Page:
CMUH has achieved excellent breakthroughs in research related to stem cell therapy for strokes. The Translational Medical Research Center team uses their patented culture medium to successfully increase the growth content of “IGF1R+ mesenchymal stem cells”, which provide more therapeutic effects than “IGF1R- mesenchymal stem cells” on the brain damage caused by stroke. Such research results have been published in the internationally-renowned journal – Scientific Reports. Consequently, because of the research and development of mesenchymal stem cells, the treatment of strokes has entered a new dawn.
Degenerative joint disease cell therapy repairs joint tendons
The standard therapy for degenerative joint disease currently adopts oral painkillers or non-steroid anti-inflammatory agents to reduce pain or control inflammation. The therapy can also include glucosamine or hyaluronic acid injections into joints to increase joint lubrication. Recently, the injection of PRP paid out-of-pocket has also been on the rise. Nonetheless, these therapies only improve symptoms or functioning, but do not change the disease process or effectively mitigate the damage or aging of the joint tendons. Hence, patients still suffer from consistent abrasion on the joint tendons after therapy, the effects of which eventually disappear. The long-term administration of painkillers or anti-inflammatory agents also results in gastrointestinal bleeding and damage to liver and renal functions.
Regenerative medicine related to cell therapy enhances the regenerative capacity of joint tendons through the transplantation of stem cells. The technology developed by CMUH currently divides each therapy session into two injections, totaling 100 million autologous bone marrow mesenchymal stem cells, which effectively alleviate the swelling and pain resulting from the injection. Moreover, the therapy has a regenerative effect by injecting stem cells into the joints. Patients receiving this type of therapy not only experience improvement in their arthritis symptoms and functioning, but also improvement in their disease progression.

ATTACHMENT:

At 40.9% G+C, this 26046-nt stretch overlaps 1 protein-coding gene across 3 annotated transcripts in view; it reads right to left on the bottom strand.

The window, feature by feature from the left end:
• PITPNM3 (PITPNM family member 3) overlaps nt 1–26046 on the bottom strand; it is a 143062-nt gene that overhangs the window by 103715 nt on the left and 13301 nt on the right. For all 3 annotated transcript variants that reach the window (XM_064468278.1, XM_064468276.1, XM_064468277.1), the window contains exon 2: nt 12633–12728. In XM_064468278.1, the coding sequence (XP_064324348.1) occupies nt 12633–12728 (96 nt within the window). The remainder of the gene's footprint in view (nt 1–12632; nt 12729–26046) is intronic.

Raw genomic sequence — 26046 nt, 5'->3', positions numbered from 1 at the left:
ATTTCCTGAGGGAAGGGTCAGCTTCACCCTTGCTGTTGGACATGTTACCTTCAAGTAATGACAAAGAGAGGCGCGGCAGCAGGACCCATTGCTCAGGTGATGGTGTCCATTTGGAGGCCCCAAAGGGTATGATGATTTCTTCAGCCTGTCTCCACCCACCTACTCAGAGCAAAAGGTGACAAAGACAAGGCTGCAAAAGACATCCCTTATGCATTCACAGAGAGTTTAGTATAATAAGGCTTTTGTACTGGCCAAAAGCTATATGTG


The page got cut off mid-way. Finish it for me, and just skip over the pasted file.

CMUH state-of-the-art cell therapy is developing at full speed
CMUH “Translational Cell Therapy Center” integrates all of the hospital’s resources to lead the hospital in developing comprehensive cell therapy technology. There are 165 clinicians at CMUH who qualify for the Ministry of Health and Welfare’s designation of a professional physician of cell therapy. The approval of autoimmune dendritic cell therapy for solid tumors is just the first step for CMUH “Translational Cell Therapy Center” towards the future in state-of-the-art medical treatment. The center has also applied for the approval of autoimmune dendritic cell therapy to treat stage I-III solid tumors unresponsive to standard therapy. In the future, the center will develop cell factors of cytokine-induced killer (CIK) cells for solid tumor therapy, further expanding the types of cancers applicable for treatment and increasing the number of patients benefiting from therapy. In addition to autoimmune dendritic cell therapy, the Ministry of Health and Welfare also includes stem cell therapy for tissue repair in the approved Specific Application Regulations. As such, CMUH “Translational Cell Therapy Center” will apply to the Ministry of Health and Welfare for permission to use multiple stem cell therapy technologies to target stroke, spinal cord injury and degenerative joint diseases for the welfare of more patients in the future.
CMUH has advanced rapidly in recent years. Not only does CMUH foster many talents in critical care and medical education, but it also rivals the competition in the development of international medical technology, such as R&D of medical devices for minimally invasive surgery, AI-based medical care and 3D printing medical care. At the university commencement ceremony held on June 1, CMUH Chairman Chang-Hai Tsai encouraged all the graduates to understand the future direction of the world and find a way to become a world leader. CMUH “Translational Cell Therapy Center” officially announced its entry into the new field of cell therapy with such a promise, this also signifying the coming of Taiwan’s cell therapy era. In the future, through the “Translational Cell Therapy Center”, CMUH will link clinical needs with industrial development, integrate all aspects of the medical and technological fields, and further promote Taiwan’s state-of-the-art and innovative medical care to the world.